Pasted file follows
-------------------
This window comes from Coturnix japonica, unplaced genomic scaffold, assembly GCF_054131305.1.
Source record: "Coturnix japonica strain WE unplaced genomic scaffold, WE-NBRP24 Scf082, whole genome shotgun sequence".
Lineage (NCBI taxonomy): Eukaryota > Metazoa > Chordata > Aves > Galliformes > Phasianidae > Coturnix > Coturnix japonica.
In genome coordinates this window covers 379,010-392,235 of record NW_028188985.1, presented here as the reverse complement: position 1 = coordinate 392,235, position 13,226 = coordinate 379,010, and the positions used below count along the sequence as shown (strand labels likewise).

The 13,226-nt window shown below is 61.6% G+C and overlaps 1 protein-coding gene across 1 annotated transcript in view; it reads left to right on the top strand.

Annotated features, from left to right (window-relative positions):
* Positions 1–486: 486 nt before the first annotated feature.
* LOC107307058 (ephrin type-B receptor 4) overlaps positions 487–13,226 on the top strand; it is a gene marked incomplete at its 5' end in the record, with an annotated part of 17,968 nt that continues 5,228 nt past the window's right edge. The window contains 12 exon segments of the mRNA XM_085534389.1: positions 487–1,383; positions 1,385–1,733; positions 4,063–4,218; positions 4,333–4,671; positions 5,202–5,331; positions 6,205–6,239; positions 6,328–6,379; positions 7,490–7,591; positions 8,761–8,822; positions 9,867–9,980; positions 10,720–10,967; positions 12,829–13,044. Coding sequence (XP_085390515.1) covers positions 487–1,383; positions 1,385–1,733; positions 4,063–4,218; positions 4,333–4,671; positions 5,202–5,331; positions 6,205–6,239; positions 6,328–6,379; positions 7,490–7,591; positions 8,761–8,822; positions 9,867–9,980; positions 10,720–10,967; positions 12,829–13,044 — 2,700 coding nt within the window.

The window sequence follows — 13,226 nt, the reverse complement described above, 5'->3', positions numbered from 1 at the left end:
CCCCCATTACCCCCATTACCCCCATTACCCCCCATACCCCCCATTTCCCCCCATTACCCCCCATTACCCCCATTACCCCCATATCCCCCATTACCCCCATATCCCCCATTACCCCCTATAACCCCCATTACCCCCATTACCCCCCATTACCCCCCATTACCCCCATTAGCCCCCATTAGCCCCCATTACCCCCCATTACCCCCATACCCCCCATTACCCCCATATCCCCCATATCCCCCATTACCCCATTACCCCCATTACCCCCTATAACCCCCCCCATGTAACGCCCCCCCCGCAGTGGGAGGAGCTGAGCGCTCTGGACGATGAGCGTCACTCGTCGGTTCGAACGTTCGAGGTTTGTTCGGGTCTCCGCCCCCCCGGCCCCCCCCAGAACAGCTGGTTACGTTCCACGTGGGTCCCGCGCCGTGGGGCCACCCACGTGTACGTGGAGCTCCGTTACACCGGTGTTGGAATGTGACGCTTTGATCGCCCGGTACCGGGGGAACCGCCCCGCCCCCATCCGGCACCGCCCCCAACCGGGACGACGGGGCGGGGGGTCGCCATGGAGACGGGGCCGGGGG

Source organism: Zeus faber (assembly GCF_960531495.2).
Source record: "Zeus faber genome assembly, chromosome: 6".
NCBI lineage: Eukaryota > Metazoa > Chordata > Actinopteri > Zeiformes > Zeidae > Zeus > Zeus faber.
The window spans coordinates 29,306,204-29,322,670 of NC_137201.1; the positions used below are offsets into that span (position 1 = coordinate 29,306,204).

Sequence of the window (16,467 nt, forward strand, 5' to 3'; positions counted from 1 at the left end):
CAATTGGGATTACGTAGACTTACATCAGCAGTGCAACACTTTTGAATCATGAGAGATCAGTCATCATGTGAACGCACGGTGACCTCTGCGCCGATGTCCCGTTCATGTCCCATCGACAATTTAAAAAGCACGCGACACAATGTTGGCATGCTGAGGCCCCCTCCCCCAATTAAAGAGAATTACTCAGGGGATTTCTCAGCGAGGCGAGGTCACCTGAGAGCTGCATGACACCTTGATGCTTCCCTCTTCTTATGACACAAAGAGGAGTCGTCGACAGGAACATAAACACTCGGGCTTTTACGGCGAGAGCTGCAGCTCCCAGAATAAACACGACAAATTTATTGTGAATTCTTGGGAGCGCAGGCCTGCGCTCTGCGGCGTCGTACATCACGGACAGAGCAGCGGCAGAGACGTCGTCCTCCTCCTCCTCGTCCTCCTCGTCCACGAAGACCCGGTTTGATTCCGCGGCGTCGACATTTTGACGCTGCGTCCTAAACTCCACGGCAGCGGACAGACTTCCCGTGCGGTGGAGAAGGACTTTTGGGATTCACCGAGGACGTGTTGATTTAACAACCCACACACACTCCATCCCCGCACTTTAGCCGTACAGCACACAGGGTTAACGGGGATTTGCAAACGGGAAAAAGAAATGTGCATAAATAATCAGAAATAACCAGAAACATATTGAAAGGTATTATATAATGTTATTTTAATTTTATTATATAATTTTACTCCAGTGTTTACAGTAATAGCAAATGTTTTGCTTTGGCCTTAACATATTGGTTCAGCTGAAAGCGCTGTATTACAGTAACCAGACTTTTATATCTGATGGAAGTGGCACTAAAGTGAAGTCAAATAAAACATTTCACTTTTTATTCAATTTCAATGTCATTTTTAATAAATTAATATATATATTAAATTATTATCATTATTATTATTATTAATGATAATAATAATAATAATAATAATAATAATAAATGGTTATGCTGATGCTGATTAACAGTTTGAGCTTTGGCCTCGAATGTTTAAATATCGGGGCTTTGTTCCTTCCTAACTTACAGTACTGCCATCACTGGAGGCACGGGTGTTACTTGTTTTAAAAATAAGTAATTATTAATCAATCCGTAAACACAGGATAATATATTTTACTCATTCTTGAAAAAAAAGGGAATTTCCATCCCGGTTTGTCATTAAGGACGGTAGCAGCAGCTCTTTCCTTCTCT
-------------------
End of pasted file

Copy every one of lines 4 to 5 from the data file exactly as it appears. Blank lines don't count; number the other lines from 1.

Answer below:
In genome coordinates this window covers 379,010-392,235 of record NW_028188985.1, presented here as the reverse complement: position 1 = coordinate 392,235, position 13,226 = coordinate 379,010, and the positions used below count along the sequence as shown (strand labels likewise).

The 13,226-nt window shown below is 61.6% G+C and overlaps 1 protein-coding gene across 1 annotated transcript in view; it reads left to right on the top strand.